There was none of that Saturday morning. The students had an opportunity to see and hear a man who seemed to have the spirit of Luther upon him. I hope and guess they won’t forget it soon.

The audio of R. C.’s address is to be posted soon. You can hear Bob Godfrey’s stirring charge to the graduates from the Friday night graduate reception here.

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  1. I have always found it interesting that we can tend to give Pharisees both credit and non-credit while Sadducees always only get non-credit. Not that I want to give the latter credit, but in the light of them fact that the former get so hammered by Jesus sure seems to suggest that “even-handedness” is not just a linguistic faux paux in contemporary Middle-eastern politics…

  2. I thought about that. I couldn’t think of anything positive about the Sadducees in the NT. Did I miss something?

    I hoped that “soul-killing” put the Ps in perspective.

  3. I was at last month’s Biola graduation where the main speaker was Rick Warren. His challenge to the graduates was “What’s in your hand?” based on Exodus 4:1-9. Read about his interesting exegesis here:

    The post was actually a lecture given at a pastors’ conference, but the message was basically the same at Biola.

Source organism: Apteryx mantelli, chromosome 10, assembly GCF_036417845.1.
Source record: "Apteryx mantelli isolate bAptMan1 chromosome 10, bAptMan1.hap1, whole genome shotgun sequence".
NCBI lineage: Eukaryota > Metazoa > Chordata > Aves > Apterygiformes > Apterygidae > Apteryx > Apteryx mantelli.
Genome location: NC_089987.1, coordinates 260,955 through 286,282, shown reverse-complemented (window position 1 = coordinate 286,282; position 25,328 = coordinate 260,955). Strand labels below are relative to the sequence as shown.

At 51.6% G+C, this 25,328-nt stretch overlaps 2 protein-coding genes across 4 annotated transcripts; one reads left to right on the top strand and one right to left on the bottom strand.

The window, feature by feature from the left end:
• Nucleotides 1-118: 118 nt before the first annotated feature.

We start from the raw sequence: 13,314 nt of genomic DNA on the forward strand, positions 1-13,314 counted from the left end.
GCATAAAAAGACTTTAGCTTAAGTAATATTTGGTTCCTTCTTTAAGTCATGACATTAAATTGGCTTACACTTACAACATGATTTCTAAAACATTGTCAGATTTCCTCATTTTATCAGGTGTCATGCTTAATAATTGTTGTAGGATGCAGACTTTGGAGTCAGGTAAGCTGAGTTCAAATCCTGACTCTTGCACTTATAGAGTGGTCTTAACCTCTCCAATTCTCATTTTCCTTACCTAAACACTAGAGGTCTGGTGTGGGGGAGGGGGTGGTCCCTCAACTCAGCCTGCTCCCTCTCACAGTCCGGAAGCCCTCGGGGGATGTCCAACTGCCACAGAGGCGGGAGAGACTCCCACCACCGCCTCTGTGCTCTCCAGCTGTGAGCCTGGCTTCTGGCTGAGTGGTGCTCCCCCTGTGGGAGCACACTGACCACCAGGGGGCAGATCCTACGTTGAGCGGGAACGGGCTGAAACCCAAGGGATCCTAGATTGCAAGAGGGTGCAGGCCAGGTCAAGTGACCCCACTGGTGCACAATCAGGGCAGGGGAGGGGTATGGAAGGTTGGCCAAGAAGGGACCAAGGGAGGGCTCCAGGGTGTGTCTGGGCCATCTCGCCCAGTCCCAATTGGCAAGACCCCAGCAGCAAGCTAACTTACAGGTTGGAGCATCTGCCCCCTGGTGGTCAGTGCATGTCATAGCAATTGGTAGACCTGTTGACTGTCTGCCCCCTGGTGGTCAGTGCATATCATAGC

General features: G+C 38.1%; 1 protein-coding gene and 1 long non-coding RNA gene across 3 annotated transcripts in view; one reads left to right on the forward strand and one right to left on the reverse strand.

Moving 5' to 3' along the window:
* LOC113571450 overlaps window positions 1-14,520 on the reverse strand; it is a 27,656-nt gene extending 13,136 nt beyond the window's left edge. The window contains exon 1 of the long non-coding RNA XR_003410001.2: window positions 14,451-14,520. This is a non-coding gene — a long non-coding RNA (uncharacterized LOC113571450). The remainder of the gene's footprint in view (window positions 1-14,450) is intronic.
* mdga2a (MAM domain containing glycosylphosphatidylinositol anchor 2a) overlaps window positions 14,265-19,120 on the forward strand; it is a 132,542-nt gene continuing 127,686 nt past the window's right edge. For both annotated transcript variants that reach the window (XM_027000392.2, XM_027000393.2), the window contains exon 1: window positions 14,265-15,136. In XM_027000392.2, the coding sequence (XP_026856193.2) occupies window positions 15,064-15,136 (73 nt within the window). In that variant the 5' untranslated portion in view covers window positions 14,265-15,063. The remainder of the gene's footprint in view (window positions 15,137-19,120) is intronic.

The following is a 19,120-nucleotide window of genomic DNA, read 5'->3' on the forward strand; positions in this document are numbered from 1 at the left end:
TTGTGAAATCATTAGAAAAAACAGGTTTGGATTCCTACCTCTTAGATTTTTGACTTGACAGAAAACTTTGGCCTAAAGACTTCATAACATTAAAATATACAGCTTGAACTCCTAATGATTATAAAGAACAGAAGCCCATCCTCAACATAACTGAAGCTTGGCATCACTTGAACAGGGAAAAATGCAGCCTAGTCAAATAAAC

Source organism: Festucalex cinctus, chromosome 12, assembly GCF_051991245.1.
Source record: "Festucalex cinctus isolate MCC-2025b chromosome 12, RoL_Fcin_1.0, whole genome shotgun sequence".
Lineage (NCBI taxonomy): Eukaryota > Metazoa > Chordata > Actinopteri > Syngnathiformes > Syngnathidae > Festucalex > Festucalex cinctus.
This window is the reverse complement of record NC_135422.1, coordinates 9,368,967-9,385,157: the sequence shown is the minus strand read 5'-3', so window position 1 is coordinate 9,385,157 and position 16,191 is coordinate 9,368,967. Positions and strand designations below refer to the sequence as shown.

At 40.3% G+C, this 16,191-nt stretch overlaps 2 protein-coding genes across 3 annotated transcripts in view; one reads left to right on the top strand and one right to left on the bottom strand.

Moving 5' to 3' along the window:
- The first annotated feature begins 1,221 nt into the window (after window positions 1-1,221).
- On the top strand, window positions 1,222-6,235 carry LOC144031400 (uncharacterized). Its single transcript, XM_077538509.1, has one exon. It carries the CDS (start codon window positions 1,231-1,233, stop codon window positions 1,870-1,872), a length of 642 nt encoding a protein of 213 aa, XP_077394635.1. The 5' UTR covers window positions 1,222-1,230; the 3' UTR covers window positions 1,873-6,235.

4. Dr. Clark,

    I really enjoyed R.C. Sproul’s lecture as well. He was engaging, his message was substantive and true.

    Would it be unfair to offer up one constructive criticism?

    He talked about not adding anything to the gospel because the power of God is in the gospel alone. This is true and glorious. But he did not mention what the gospel actually is. He talked about the gospel without…talking about the gospel. I think that his speech would have been even more powerful if he had been more specific about what the good news actually is (life, death, resurrection of Christ) in conjunction with the truth that we ought not add to it.

    Here are some counterpoints to my own criticism:

    1. I may be mistaken. He might have mentioned what the gospel is and I missed it somehow.
    2. This was not a Sunday morning or evening sermon. Therefore, I don’t need to be so technical.
    3. He was speaking to seminary graduates who presumably know what exactly the gospel is. Therefore, he did not need to mention the details of the gospel.

    Did I miss it? Do you think this is a fair criticism? Am I being too critical?



  5. Hi Brad,

    That’s a good and fair question. I’ll have to listen again when it’s available online to see if he did say what the gospel is. I agree that we can never say what the gospel is too often.